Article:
Socc 1000 Molly Bukky notes
Socc 1000 Molly Bukky notes Soc 1000
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This 9 page Class Notes was uploaded by Nikolas Wright on Monday October 10, 2016. The Class Notes belongs to Soc 1000 at Ohio University taught by Molly Bukky in Fall 2016. Since its upload, it has received 14 views. For similar materials see Intro to Sociology in Sociology at Ohio University.
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Date Created: 10/10/16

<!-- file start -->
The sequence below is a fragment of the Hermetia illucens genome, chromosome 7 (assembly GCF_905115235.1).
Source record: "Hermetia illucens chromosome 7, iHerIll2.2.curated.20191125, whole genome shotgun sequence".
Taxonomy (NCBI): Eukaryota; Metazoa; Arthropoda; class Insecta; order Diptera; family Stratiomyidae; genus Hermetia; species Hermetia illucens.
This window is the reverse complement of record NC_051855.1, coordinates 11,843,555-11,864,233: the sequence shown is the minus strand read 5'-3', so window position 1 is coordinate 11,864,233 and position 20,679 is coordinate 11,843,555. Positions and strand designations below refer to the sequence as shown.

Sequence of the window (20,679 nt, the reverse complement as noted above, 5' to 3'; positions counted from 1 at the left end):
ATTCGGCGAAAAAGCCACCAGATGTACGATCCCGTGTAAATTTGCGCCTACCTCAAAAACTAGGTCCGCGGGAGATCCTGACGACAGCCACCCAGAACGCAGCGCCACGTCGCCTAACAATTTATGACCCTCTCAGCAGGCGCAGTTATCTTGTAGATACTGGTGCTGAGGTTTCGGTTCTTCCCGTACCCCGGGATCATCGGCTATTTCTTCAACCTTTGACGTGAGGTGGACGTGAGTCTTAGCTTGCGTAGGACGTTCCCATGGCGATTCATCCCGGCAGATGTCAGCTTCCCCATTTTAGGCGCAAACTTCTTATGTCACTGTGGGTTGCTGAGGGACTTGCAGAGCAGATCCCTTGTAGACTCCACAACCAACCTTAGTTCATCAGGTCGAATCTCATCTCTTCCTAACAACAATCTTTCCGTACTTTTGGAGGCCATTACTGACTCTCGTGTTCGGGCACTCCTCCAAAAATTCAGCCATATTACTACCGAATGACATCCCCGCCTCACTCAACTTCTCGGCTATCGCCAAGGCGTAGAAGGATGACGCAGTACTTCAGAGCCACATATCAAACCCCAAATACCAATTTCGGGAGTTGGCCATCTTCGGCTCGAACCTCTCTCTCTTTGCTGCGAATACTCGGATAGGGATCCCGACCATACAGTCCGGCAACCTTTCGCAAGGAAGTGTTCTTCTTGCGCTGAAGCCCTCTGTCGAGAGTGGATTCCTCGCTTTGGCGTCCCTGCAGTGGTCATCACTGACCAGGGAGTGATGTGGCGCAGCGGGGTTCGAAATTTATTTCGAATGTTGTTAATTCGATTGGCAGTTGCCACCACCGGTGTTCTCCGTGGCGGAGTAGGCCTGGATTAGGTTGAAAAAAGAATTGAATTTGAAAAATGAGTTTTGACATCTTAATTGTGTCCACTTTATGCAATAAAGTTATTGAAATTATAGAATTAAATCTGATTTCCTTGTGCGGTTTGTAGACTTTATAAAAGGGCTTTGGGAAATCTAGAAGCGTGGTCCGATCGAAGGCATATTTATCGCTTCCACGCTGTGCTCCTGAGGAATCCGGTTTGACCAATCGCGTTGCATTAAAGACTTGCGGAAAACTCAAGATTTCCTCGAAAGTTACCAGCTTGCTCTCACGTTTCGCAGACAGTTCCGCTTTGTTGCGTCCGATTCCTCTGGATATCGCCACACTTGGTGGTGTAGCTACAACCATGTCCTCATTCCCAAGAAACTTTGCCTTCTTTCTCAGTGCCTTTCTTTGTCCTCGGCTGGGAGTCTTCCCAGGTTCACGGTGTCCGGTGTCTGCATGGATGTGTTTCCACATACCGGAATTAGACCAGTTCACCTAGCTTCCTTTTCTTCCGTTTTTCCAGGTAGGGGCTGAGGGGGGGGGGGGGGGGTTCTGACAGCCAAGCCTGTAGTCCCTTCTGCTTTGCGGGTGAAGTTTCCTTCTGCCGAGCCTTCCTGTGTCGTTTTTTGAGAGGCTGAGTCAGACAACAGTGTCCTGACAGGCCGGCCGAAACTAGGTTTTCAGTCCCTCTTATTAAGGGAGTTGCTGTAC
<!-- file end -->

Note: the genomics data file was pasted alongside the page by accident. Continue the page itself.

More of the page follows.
Intro to Soc: Family Family is a sociological universal First definition: o Traditional view of family is based on the US census o Based on blood and law First definition can be too restrictive; many people consider close people their family. The Family: Changing functions Reproduction = decreased Socialization (especially child rearing) = decreased Regulation of sexual behavior = decreased Affection and Companionship = Increased Ascriptive status – family determines life chances = neutral Economic production = decreased Economic Consumption = increased Defining the Family Any group that fulfills these functions is family o Care and affection o Guidance on how to think and act o Dating advice o Material support Second definition: o Any group who’s members love and care for each other Important Concepts Nuclear family: a married couple and their unmarried children living together o Came with industrial revolution and the movement away from agriculture Extended Family: two or more generations in the same household (uncles, aunts, cousins, grandparents) o Can provide emotional support (illness, divorce, death) and or economic support (survival of farm, small business, provide child care etc.) Monogamy: committed relationship Serial Monogamy: a form of relationship where partners move from one committed relationship to the next o Becoming increasingly popular practice in the united states Polygamy: a form of marriage where an individual is allowed to have several husbands or wives simultaneously. This type of marriage was preferred up until the 20th century throughout many cultures o Two forms: o Polygyny: 1 man several women, still alive in some portions of the us o polyandry 1 woman several men; most common in places where sufficient laborers in tough farming environments and limited offspring. 2 Intro to Soc: Family (2), Wednesday October th 5 Distribution of Power in Societies Who rules the house? o Varies, but gender almost always plays an important rule. Patriarchy: society in which men dominate in family decision making Matriarchy: society in which women dominate the decision making o Much less common, emerged among native Americans, where men were gone for long periods of time where men were gone for long periods of time (hunting, war) Egalitarian Family: spouses are regarded as equal. o Shift driven in part by increased occupational and financial opportunities for women o While this force of family has become more common in the US, male dominance over the family remains Rate of marriage o 90% of Americans eventually get married o in 2014 the marriage rate was 6.9 per 1000 population changes o age of first marriage is increasing 28.7 years for men 26.5 years for women o increase in interracial/ethnic marriages 2010 1 in 6 marriages were inter ethnic this is more than double in 1980 o increase in lgbt 3.4% of population reports being lgbt june 26, 2015 supreme court passes same sex marriage increasingly acceptable to the US public o divorce rate has declined increase that peaked in the 80’s aging if baby boomers and thus decline in the proportion of people merritable wage increase in marital stability in recent years marrying later increasing education economy delay of first child chance of divorce drop some college affiliated with religion parents not divorced ≥ 25 years at first marriage first child born at 7 months after the marriage income ≥ $50,000 successful marriage spouse as a person belief that marriage is a long term commitment share goals 2 can argue- deal with difficult situations cooperatively share leisure activities like in laws o marriage rates in 2014 there were 2,140,272 marrigages 813,862 divorces there are 5 million co-operating couples 1.6 million include a child under 15 years of age o How important is marriage? Still considered important Generational changes o Remain single Increasingly common Remaining single goes against traditional social expectations o Reasons: Don’t want to limit sexual intimacy to one person Don’t want any one person depending heavily on them Stereotypes of people remaining single 3 Intro to Soc: Week 8: Systems of Stratification and Inequality Stratification leads to Inequality Social differentiation: always involves a process of “making people different” o Social characteristics are used to enhance the power of one group over another Social differentiation can lead to social inequality and stratification Stratification: system in which large groups of people are divided into layers according to their property, prestige, and power. o Stratification helps perpetuate unequal economic rewards and power in society Ascribed Status and Achieved Status Ascribed Status: social position assigned to a person by society (typically at birth) without regard to the persons unique talents or characteristics Achieved status: social position a person attains, largely through his/her own efforts Systems of social stratification Slavery: most severe for of legalized social inequality. Form o stratification in which some people are owned by others. Caste: Stratification system based on status, typically hereditary and immobile. Le. Americas racial caste system after slavery Class: class systems are fluid (allows status to be achieved), positions are partially ascribed, economically based, large and impersonal. Social Inequality The condition under which members of society have different amounts of wealth, prestige and power The amount of social inequality in each given society varies, but al societies have some degree of inequality (thus, it is a universal) Social Stratification is Universal Society must make sure all positions are filled Some positions are more important than others More important positons filled by more qualified people To motivate qualified people, they must be rewarded Conflict Perspective: o No society can exist if unless organized o Leadership means inequalities of power o Human nature is self-centered o Therefore, we will act to maximize benefits How do elites maintain stratification? Ideology vs. Force o Controlling ideas: easier to convince people to do what you want if they believe in it o Controlling information and using technology Global Stratification High Income Counties (West Europe, US, Canada, Japan, Singapore, Hong Kong) o First to Industrialize o 18 % of world population, 68% of annual output o High GNI ($38,000) 2 o High life expectancy (79) o Low Birth rate (1.7) o Low infant mortality (5/1000) Upper-Middle Income Countries ( Mexico, most of south America, middle east, north Africa) o GNI ($7000) o Life expectancy (74) o Birth rate (1.9) o Infant mortality (16/1000) Lower middle income countries (Pakistan, India, pacific Islands) o GNI ($1,913) o Life expectancy (66) o Birth rate (2.9) o Infant mortality (46/1000) Low Income Countries (North Korea, Cambodia, Sub- Saharan Africa) o Transitioning from agricultural to industrial o GNI ($588) o High Birth rate (4.1) o Higher infant mortality rate (56/1000) How did the world become stratified? Modernization Theory (structural-functionalist, market oriented) o WWII ended, powers pulled out of colonies they had. Gave money and knowledge to undeveloped countries. Didn’t work, so we made them agricultural so they could feed their families and export food. Our farming techniques didn’t work. Dependency Theory (conflict, exploitation) o Colonialism. Started in Brazil, relationship was based of colonialism and therefor even after the relationship continues that way even after the power left. Because 3 the colony wasn’t able to economically develop on their own. World System Theory (refocus level of analysis) o Core, semi-peripheral, peripheral. The core were the power countries, semi peripheral were the lesser powerful, peripheral had no power. 4